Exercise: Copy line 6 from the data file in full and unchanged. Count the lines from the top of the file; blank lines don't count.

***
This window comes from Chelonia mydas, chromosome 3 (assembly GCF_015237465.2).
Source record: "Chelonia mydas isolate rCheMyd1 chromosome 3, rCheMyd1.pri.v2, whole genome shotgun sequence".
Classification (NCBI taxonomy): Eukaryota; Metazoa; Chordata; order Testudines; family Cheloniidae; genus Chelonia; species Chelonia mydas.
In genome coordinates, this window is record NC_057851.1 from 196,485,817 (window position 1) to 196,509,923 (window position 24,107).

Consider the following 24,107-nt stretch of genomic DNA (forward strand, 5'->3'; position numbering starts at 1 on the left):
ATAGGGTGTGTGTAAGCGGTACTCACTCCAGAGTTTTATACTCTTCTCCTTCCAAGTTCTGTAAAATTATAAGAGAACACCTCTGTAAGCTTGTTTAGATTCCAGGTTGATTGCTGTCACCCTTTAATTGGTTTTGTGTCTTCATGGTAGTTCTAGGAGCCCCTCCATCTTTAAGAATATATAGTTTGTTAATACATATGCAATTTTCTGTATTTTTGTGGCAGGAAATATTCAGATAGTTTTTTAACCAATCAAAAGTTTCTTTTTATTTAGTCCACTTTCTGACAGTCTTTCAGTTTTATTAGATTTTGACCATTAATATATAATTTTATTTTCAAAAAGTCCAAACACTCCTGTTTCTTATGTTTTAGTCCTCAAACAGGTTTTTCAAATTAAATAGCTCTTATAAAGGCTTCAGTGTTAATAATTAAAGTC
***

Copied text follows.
ATAGGGTGTGTGTAAGCGGTACTCACTCCAGAGTTTTATACTCTTCTCCTTCCAAGTTCTGTAAAATTATAAGAGAACACCTCTGTAAGCTTGTTTAGATTCCAGGTTGATTGCTGTCACCCTTTAATTGGTTTTGTGTCTTCATGGTAGTTCTAGGAGCCCCTCCATCTTTAAGAATATATAGTTTGTTAATACATATGCAATTTTCTGTATTTTTGTGGCAGGAAATATTCAGATAGTTTTTTAACCAATCAAAAGTTTCTTTTTATTTAGTCCACTTTCTGACAGTCTTTCAGTTTTATTAGATTTTGACCATTAATATATAATTTTATTTTCAAAAAGTCCAAACACTCCTGTTTCTTATGTTTTAGTCCTCAAACAGGTTTTTCAAATTAAATAGCTCTTATAAAGGCTTCAGTGTTAATAATTAAAGTC